Los Angeles Dodgers left-hander Clayton Kershaw took a little longer than usual rounding into form this season after hitting the disabled list with a back ailment in early April. No need to worry now, though. Kershaw is back on track and he's officially in the history books after pitching the first no-hitter in his already illustrious career in the Dodgers' 8-0 victory against the Colorado Rockies.
For all intents and purpose, Kershaw was perfect on Wednesday night. Only a Hanley Ramirez throwing error on Chris Dickerson's weak bouncer leading off the seventh inning separated him from becoming the 24th pitcher in MLB history to throw a perfect game. Making it all the more painful, it's a play that most shortstops make. Unfortunately, Ramirez isn't the shortstop he once was, and he's also dealing with a contusion on his throwing hand that may have affected his grip and throw.
It just goes to show how difficult pitching a perfect game is, and even how difficult managing such an effort can be. Don't think Dodgers skipper Don Mattingly isn't questioning why he didn't upgrade his defense just one inning sooner with his team holding a comfortable eight-run lead. Such a change could have made all the difference for Kershaw.
Instead, Mattingly waited until after the seventh inning to insert Carlos Triunfel at shortstop. It was too late to save perfection, but gave Los Angeles its best defense for the final six outs of the no-hitter.
Technically, we can't say Kershaw was perfect. However, there were a few other adjectives that applied on Wednesday night: efficient, filthy and dominant would be chief among them. In keeping the Rockies out of the hit column, Kershaw needed only 107 pitches. He also set a new career high with 15 strikeouts. Basically, when the Rockies weren't whiffing or window-shopping as his next pitch crossed the plate, they were swinging only on the outside chance they would make solid contact.
Kershaw had every pitch in his arsenal at his disposal. He relied mostly on his electric fastball early in counts, and then turned to his slider and an especially effective curveball to apply the finishing touches. The Rockies knew the patterns. They knew how Kershaw was setting them up and what should be coming next but still couldn't lay off. To say they had no chance would not be far-fetched. Kershaw was just that locked in all night long, and as a result the Rockies' offense remained locked out.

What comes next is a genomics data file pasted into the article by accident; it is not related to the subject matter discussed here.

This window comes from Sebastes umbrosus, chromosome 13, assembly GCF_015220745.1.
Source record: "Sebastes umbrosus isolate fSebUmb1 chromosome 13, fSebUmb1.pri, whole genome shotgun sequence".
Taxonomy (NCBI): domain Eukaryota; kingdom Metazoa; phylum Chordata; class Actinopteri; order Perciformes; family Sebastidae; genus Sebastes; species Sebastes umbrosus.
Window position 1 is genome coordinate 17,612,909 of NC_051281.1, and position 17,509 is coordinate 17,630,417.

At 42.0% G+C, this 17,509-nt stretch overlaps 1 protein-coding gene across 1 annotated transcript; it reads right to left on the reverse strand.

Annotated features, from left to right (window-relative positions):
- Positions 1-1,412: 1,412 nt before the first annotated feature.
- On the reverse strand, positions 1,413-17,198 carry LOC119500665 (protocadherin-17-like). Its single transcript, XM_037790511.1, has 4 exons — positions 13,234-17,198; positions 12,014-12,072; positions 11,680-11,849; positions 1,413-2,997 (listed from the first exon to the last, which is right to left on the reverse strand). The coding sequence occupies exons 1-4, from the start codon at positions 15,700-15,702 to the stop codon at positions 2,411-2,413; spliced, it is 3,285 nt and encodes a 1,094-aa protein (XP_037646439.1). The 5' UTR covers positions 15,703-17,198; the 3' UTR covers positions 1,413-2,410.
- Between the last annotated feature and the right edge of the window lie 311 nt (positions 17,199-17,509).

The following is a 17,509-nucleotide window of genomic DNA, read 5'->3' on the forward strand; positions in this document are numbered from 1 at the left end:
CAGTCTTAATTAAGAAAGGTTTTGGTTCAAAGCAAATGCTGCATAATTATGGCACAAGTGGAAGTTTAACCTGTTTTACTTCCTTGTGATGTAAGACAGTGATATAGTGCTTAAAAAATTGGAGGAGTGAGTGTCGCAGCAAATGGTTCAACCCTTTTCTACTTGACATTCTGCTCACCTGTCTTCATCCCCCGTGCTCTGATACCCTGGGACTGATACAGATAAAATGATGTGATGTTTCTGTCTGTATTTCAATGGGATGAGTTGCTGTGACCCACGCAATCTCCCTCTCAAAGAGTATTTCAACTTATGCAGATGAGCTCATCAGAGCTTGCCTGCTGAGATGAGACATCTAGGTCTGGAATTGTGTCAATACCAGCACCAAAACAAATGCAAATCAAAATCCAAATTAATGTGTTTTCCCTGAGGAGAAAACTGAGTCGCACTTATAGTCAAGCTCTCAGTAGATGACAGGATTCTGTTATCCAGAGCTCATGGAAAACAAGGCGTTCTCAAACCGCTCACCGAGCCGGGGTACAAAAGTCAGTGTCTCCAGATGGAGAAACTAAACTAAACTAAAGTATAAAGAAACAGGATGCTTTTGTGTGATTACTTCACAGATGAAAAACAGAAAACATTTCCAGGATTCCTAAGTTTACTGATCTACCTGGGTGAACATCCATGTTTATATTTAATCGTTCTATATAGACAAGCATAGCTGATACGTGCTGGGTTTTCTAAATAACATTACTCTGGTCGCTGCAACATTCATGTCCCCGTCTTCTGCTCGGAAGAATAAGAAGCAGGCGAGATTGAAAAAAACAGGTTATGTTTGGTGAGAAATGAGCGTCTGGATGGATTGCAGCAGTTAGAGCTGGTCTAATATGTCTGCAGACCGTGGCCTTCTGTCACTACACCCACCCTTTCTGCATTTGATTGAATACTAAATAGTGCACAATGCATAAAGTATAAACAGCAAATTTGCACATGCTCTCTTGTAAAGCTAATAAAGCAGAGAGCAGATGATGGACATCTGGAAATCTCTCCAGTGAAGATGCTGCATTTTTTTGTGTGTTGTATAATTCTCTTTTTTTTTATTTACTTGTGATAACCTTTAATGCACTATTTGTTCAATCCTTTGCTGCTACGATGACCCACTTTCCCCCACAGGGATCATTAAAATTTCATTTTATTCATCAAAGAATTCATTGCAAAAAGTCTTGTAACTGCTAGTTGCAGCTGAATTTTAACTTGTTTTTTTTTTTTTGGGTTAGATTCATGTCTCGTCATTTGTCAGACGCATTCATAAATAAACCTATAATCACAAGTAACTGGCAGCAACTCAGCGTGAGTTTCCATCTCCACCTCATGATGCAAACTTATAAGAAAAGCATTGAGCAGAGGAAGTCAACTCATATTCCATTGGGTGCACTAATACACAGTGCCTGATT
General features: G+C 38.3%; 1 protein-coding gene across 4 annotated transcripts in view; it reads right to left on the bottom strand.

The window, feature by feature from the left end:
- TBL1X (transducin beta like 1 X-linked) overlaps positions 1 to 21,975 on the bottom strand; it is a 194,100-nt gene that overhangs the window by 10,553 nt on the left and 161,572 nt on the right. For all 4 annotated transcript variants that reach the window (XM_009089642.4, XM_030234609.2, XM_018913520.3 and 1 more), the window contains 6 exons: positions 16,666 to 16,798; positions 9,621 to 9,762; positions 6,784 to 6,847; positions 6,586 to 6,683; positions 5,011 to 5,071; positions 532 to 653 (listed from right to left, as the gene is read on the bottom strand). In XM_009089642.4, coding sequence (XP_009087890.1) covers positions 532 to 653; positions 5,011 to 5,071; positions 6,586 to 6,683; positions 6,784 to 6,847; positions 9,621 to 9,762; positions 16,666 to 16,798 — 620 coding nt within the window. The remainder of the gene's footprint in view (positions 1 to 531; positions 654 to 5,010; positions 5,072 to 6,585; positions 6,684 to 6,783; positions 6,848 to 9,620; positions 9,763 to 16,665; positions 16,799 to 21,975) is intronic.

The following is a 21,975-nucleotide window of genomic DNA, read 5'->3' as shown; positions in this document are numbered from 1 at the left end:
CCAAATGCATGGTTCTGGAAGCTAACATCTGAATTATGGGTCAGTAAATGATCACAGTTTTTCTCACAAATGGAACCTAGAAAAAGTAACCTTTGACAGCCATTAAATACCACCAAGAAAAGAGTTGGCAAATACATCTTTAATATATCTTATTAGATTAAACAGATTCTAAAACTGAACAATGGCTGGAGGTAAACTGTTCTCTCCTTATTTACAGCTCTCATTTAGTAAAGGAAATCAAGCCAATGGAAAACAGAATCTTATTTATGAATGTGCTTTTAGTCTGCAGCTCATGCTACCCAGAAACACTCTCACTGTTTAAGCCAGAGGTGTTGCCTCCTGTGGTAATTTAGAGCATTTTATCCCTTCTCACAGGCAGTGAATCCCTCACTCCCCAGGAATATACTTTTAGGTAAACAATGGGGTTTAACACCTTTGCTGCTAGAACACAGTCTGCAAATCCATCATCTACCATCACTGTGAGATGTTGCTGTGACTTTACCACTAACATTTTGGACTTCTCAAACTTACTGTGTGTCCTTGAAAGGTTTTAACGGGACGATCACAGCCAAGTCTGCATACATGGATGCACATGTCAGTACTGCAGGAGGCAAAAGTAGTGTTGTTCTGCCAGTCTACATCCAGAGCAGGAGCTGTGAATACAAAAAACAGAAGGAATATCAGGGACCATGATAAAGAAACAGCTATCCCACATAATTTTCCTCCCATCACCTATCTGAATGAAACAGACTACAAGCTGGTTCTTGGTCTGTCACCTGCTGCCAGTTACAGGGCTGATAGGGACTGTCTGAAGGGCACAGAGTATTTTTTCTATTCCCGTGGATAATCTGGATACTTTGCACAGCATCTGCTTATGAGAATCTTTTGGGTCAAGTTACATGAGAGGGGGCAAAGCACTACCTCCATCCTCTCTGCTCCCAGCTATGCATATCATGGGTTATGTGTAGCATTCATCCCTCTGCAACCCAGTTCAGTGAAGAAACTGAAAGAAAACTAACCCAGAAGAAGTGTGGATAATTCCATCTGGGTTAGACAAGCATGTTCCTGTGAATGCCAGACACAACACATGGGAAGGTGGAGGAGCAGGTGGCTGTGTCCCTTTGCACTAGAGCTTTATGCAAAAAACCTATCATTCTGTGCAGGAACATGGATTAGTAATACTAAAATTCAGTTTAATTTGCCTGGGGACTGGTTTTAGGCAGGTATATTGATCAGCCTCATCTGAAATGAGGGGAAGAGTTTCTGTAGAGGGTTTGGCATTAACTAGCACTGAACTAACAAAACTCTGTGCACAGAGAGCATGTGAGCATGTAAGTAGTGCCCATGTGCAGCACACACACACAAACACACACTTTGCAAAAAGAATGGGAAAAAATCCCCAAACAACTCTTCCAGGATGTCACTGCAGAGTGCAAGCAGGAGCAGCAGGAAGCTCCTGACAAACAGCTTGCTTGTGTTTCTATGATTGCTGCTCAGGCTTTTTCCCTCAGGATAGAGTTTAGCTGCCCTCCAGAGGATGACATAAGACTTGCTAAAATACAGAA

Really, all you need to know about Kershaw's performance is that those Dodgers fans who usually head for the exits by the seventh inning were sticking around on Wednesday. They felt history coming early and they wanted to be a part of it.
A few other notable items:
• It's the 284th no-hitter in MLB history and the 22nd no-hitter in Dodgers history. In fact, they own both of MLB's no-hitters this season. Josh Beckett pitched the other one against the Philadelphia Phillies on May 25 at Citizens Bank Park.
• Prior to Beckett, the Dodgers' last no-hitter was thrown by Hideo Nomo on Sept. 17, 1996, against the Rockies at Coors Field.
• A.J. Ellis was the catcher for Kershaw's no-hitter. He recently came off the disabled list after spraining his ankle celebrating Josh Beckett's no-hitter. He stepped on the mask of Drew Butera, who started behind the plate on that day.
• The last time the Dodgers had two no-hitters in the same season was season was 1956. Carl Erskine and Sal Maglie were the pitchers.
• Vin Scully reportedly called his 19th no-hitter on Wednesday. He's also called three perfect games.
• Kershaw's previous longest bid for a no-hitter was seven innings on May 17, 2009, against the then Florida Marlins.
Kershaw got over the hump on Wednesday. One no-hitter down for the two-time Cy Young Award winner. Who knows how many left to come. He's only 26 after all, and after watching him on Wednesday it feels like he's only just getting started.
[Editor's note: An earlier version of this post incorrectly said Scully had called nine no-hitters.]
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